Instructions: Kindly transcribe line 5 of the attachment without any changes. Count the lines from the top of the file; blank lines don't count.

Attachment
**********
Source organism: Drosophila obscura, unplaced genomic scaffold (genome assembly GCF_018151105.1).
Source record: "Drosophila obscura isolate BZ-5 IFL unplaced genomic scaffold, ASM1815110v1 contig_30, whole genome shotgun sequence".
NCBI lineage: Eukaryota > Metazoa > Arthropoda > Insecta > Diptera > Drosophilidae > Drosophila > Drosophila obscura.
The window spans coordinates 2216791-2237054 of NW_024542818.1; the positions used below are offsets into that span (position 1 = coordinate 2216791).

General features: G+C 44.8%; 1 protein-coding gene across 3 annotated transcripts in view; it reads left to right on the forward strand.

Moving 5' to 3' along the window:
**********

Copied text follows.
General features: G+C 44.8%; 1 protein-coding gene across 3 annotated transcripts in view; it reads left to right on the forward strand.